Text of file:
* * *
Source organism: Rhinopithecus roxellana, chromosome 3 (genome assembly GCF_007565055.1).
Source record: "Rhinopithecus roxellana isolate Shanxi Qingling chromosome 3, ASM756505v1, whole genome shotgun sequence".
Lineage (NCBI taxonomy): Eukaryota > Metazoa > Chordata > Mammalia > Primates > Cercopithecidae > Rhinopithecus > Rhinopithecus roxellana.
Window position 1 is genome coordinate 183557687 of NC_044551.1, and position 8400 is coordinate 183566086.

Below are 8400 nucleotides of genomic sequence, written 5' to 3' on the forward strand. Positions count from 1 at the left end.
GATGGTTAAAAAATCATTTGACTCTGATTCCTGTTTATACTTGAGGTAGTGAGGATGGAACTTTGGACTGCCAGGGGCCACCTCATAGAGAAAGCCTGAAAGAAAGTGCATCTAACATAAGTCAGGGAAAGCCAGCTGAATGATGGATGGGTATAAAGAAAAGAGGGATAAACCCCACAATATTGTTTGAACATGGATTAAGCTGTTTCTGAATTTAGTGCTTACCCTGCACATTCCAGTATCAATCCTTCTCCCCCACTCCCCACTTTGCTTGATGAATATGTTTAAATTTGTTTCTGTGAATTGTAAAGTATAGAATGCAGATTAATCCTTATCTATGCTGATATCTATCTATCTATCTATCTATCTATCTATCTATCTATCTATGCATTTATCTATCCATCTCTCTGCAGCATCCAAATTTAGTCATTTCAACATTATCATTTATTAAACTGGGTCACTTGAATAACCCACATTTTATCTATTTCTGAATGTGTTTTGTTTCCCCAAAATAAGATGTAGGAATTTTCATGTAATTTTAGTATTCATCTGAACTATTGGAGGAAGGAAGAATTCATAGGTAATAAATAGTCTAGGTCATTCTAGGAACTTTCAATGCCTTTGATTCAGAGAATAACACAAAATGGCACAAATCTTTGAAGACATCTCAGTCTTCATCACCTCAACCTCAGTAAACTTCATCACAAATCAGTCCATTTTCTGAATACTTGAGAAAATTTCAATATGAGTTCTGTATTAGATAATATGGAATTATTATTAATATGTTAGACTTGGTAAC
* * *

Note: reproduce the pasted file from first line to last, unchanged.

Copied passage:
Source organism: Rhinopithecus roxellana, chromosome 3 (genome assembly GCF_007565055.1).
Source record: "Rhinopithecus roxellana isolate Shanxi Qingling chromosome 3, ASM756505v1, whole genome shotgun sequence".
Lineage (NCBI taxonomy): Eukaryota > Metazoa > Chordata > Mammalia > Primates > Cercopithecidae > Rhinopithecus > Rhinopithecus roxellana.
Window position 1 is genome coordinate 183557687 of NC_044551.1, and position 8400 is coordinate 183566086.

Below are 8400 nucleotides of genomic sequence, written 5' to 3' on the forward strand. Positions count from 1 at the left end.
GATGGTTAAAAAATCATTTGACTCTGATTCCTGTTTATACTTGAGGTAGTGAGGATGGAACTTTGGACTGCCAGGGGCCACCTCATAGAGAAAGCCTGAAAGAAAGTGCATCTAACATAAGTCAGGGAAAGCCAGCTGAATGATGGATGGGTATAAAGAAAAGAGGGATAAACCCCACAATATTGTTTGAACATGGATTAAGCTGTTTCTGAATTTAGTGCTTACCCTGCACATTCCAGTATCAATCCTTCTCCCCCACTCCCCACTTTGCTTGATGAATATGTTTAAATTTGTTTCTGTGAATTGTAAAGTATAGAATGCAGATTAATCCTTATCTATGCTGATATCTATCTATCTATCTATCTATCTATCTATCTATCTATCTATGCATTTATCTATCCATCTCTCTGCAGCATCCAAATTTAGTCATTTCAACATTATCATTTATTAAACTGGGTCACTTGAATAACCCACATTTTATCTATTTCTGAATGTGTTTTGTTTCCCCAAAATAAGATGTAGGAATTTTCATGTAATTTTAGTATTCATCTGAACTATTGGAGGAAGGAAGAATTCATAGGTAATAAATAGTCTAGGTCATTCTAGGAACTTTCAATGCCTTTGATTCAGAGAATAACACAAAATGGCACAAATCTTTGAAGACATCTCAGTCTTCATCACCTCAACCTCAGTAAACTTCATCACAAATCAGTCCATTTTCTGAATACTTGAGAAAATTTCAATATGAGTTCTGTATTAGATAATATGGAATTATTATTAATATGTTAGACTTGGTAAC